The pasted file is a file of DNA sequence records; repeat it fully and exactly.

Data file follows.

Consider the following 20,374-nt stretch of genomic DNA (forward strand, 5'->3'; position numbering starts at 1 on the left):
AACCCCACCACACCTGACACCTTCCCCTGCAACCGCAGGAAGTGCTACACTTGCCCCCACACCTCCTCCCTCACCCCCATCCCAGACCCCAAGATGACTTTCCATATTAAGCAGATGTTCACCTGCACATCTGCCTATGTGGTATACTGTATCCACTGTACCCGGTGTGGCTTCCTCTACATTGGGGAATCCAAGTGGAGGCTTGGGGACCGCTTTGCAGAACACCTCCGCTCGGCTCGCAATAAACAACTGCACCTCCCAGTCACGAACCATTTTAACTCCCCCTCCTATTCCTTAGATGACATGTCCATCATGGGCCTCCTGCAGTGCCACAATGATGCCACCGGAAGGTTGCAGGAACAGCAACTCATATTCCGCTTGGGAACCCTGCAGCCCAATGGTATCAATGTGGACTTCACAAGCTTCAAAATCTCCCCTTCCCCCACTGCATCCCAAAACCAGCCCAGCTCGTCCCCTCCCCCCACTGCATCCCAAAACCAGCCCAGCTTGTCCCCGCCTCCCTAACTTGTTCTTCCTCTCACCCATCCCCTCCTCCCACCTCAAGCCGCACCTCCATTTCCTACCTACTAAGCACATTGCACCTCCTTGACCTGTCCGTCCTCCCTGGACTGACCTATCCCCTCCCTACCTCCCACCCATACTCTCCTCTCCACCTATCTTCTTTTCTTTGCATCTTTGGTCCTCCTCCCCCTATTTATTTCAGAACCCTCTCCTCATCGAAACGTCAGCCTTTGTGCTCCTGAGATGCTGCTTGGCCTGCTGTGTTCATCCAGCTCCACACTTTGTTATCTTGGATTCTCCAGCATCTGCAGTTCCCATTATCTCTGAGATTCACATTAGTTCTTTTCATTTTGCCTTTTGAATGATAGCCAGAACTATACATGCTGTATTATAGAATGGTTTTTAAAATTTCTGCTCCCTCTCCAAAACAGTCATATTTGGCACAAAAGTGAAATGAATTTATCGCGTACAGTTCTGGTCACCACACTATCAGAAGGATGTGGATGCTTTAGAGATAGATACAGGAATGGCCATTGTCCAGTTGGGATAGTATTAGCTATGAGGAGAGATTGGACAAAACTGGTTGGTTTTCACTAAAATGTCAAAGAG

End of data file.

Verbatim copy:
Consider the following 20,374-nt stretch of genomic DNA (forward strand, 5'->3'; position numbering starts at 1 on the left):
AACCCCACCACACCTGACACCTTCCCCTGCAACCGCAGGAAGTGCTACACTTGCCCCCACACCTCCTCCCTCACCCCCATCCCAGACCCCAAGATGACTTTCCATATTAAGCAGATGTTCACCTGCACATCTGCCTATGTGGTATACTGTATCCACTGTACCCGGTGTGGCTTCCTCTACATTGGGGAATCCAAGTGGAGGCTTGGGGACCGCTTTGCAGAACACCTCCGCTCGGCTCGCAATAAACAACTGCACCTCCCAGTCACGAACCATTTTAACTCCCCCTCCTATTCCTTAGATGACATGTCCATCATGGGCCTCCTGCAGTGCCACAATGATGCCACCGGAAGGTTGCAGGAACAGCAACTCATATTCCGCTTGGGAACCCTGCAGCCCAATGGTATCAATGTGGACTTCACAAGCTTCAAAATCTCCCCTTCCCCCACTGCATCCCAAAACCAGCCCAGCTCGTCCCCTCCCCCCACTGCATCCCAAAACCAGCCCAGCTTGTCCCCGCCTCCCTAACTTGTTCTTCCTCTCACCCATCCCCTCCTCCCACCTCAAGCCGCACCTCCATTTCCTACCTACTAAGCACATTGCACCTCCTTGACCTGTCCGTCCTCCCTGGACTGACCTATCCCCTCCCTACCTCCCACCCATACTCTCCTCTCCACCTATCTTCTTTTCTTTGCATCTTTGGTCCTCCTCCCCCTATTTATTTCAGAACCCTCTCCTCATCGAAACGTCAGCCTTTGTGCTCCTGAGATGCTGCTTGGCCTGCTGTGTTCATCCAGCTCCACACTTTGTTATCTTGGATTCTCCAGCATCTGCAGTTCCCATTATCTCTGAGATTCACATTAGTTCTTTTCATTTTGCCTTTTGAATGATAGCCAGAACTATACATGCTGTATTATAGAATGGTTTTTAAAATTTCTGCTCCCTCTCCAAAACAGTCATATTTGGCACAAAAGTGAAATGAATTTATCGCGTACAGTTCTGGTCACCACACTATCAGAAGGATGTGGATGCTTTAGAGATAGATACAGGAATGGCCATTGTCCAGTTGGGATAGTATTAGCTATGAGGAGAGATTGGACAAAACTGGTTGGTTTTCACTAAAATGTCAAAGAG